The BDMLR team on Orkney were alerted this morning to a live stranded dolphin at Bay of Newark near Tres Ness, Sanday. Local residents Colin and Heather Headworth happened to spot the animal lying in the surf from their house and called fellow Sanday resident and BDMLR Area Coordinator Emma Neave-Webb who notified the small local team.
On arrival to the stranding site, Medics found the animal was in fact a young orca in good condition, but lying on its side in the surf parallel to the sea with the tide quickly coming in. After putting out a shout to local residents for more manpower, the team immediately set about up-righting the animal to aid breathing and to ensure the blowhole was out the water. As the tide came in and more water helped to lift the young animal, the Medics were able to rotate it to face the incoming sea and slowly move the new dolphin stretcher under the animal. Once upright it started lifting its head clear to breath and showed signs of being able to hold itself upright in the water.
After about an hour and with help from local residents to stabilise the animal, it suddenly took matters into its own fins and made a move to swim off. Unable to hold the animal any longer, the stretcher was lowered and the orca swam forward straight out towards the open sea. It rolled a couple of times and then submerged and continued straight out away from the beach without looking back. After monitoring for an hour, Medics were confident the animal was no longer in the location and are hopeful it will stay out. We will be monitoring the coast over coming days just in case.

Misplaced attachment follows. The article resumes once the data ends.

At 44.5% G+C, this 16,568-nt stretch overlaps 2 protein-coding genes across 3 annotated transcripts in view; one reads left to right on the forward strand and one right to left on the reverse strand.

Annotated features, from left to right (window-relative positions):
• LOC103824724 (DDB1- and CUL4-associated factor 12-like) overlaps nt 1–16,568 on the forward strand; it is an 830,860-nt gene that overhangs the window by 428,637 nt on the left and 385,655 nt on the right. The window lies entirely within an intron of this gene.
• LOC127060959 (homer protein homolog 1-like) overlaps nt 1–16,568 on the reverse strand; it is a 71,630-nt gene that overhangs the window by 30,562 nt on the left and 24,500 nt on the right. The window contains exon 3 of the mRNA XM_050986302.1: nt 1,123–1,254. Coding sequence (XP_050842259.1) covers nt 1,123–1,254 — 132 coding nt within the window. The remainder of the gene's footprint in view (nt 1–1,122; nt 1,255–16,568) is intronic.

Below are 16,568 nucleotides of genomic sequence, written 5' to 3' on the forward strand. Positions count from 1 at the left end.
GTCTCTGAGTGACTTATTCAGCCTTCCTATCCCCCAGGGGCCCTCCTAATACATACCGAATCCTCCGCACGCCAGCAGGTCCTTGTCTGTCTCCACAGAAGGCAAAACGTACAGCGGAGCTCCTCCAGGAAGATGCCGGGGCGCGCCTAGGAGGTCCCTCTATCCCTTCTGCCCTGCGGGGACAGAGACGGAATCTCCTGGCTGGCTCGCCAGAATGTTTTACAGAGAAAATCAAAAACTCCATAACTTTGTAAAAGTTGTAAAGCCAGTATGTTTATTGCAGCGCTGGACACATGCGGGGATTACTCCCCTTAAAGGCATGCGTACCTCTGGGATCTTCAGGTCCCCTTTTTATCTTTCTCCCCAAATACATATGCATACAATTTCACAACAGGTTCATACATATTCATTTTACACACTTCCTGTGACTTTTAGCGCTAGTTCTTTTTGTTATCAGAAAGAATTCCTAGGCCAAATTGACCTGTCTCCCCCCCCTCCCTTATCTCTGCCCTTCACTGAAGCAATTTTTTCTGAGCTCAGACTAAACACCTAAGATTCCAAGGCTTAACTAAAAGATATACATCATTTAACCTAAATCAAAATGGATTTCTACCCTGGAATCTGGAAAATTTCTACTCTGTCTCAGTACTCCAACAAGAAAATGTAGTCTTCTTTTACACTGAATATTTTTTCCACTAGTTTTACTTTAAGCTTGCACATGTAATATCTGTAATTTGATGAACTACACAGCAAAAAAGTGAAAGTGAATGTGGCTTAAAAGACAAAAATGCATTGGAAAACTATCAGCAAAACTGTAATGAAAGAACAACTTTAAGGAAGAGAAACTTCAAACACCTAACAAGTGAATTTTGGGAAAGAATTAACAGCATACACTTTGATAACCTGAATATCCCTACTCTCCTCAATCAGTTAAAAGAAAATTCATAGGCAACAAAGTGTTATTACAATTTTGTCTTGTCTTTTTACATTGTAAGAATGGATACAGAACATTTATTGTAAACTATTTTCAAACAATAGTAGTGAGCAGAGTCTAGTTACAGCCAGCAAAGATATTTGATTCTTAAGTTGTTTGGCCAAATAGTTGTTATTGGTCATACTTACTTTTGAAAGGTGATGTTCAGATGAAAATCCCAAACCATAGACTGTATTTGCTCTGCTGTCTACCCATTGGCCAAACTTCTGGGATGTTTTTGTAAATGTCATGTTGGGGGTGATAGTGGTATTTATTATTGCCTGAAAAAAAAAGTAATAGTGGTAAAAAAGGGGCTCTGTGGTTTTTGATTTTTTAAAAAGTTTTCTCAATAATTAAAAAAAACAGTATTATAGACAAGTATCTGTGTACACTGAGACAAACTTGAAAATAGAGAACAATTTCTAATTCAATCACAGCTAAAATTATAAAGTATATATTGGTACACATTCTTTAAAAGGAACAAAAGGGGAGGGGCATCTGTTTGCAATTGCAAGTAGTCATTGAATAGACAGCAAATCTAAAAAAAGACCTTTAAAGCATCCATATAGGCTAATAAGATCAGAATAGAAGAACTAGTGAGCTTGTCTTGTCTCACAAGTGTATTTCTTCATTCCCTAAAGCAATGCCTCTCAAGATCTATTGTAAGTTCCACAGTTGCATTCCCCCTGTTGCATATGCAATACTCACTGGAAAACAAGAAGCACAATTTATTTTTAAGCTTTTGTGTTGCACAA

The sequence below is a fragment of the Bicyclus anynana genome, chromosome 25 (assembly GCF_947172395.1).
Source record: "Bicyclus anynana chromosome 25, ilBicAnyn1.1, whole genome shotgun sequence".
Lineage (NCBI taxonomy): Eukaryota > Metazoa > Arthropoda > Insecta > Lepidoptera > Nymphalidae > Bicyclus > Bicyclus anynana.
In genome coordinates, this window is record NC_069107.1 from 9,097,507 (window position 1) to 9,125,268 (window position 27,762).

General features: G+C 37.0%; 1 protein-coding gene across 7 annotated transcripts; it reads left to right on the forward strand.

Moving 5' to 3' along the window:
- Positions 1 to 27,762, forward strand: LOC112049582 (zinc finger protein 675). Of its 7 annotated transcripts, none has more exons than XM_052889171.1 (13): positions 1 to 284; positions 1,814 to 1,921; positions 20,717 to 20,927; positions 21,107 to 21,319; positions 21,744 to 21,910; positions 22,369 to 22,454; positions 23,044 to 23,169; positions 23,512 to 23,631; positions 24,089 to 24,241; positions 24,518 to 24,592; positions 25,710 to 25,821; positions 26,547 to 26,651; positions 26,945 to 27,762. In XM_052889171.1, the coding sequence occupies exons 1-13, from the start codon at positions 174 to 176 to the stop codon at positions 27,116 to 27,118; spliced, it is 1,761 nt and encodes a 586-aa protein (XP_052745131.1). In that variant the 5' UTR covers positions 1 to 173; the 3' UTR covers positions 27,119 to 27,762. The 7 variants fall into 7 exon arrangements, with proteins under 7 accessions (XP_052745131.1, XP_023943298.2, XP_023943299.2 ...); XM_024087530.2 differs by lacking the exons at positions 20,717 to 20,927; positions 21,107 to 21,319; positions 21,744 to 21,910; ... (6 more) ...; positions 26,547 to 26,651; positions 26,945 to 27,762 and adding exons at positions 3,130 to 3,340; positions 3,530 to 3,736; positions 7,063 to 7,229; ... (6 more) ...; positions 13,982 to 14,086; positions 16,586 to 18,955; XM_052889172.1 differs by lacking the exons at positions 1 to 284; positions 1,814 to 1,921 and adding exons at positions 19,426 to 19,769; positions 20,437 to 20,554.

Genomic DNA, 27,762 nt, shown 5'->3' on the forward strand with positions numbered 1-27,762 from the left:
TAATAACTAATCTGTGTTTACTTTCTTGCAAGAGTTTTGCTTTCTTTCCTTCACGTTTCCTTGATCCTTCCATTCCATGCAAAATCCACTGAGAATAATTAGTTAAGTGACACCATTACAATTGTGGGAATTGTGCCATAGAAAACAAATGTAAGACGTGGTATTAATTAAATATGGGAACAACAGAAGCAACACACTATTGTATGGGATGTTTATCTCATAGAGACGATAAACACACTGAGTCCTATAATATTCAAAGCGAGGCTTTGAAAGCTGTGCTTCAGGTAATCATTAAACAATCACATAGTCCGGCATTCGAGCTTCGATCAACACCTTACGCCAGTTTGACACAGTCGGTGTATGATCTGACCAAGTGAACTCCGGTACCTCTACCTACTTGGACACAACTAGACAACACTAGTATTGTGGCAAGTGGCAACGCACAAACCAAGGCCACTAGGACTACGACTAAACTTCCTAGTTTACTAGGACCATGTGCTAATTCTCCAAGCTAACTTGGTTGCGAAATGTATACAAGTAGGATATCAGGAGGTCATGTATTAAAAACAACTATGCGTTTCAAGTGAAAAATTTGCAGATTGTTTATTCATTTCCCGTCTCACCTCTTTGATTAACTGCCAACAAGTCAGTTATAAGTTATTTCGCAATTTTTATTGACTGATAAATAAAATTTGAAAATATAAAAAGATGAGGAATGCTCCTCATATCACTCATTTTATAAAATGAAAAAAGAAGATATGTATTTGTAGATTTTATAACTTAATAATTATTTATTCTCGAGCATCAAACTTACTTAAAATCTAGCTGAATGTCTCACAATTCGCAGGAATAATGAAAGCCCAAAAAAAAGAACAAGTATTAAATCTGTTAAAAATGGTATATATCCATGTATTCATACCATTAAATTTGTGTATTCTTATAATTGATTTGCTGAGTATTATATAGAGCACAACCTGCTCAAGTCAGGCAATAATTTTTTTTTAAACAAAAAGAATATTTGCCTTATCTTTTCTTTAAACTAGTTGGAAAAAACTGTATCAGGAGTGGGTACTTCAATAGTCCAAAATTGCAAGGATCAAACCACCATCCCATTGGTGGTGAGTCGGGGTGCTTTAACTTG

At 3.4 metres in length, this is a young Orca around 3 to 4 years of age which is no longer maternally dependent. An incoming tide meant the focus was on righting the animal, monitoring breathing, etc so sexing wasn’t carried out but from ID photos taken, it is thought this was a young male. This might explain why there was no sign of any other animals in the bay; as a juvenile it may have left its pod or they could perhaps simply be further offshore. Certainly its good condition indicates that the animal has been feeding recently and should be able to survive.
Orca are seen fairly regularly around Orkney and in fact, the North Isles 27s pod were seen nearby off Elsness, Sanday on Christmas Day hunting seals. However, consultation with Hugh Harrop in Shetland indicates that this may not be a known animal so is perhaps not part of any of the North Isles resident pods. Strandings of Orca do occur but are incredibly rare and it is thought that this is the first successful refloat of an Orca by BDMLR in the UK.
We’d like to thank Medics Russell Neave and Imogen Sawyer, and Sanday residents Colin and Heather Headworth, Cath Swift and Simon Oldfield, Anna Halford and Martin Sawyer for all your assistance as well as HM Coastguard for advice. Also, a huge thanks to every who has supported us recently and enabled us to purchase much needed dolphin stretchers. This was their first outing and highlighted how important this kit is. We really would not have been able to refloat an animal of this size without them.
Photos: Emma Neave-Webb and Imogen Sawyer.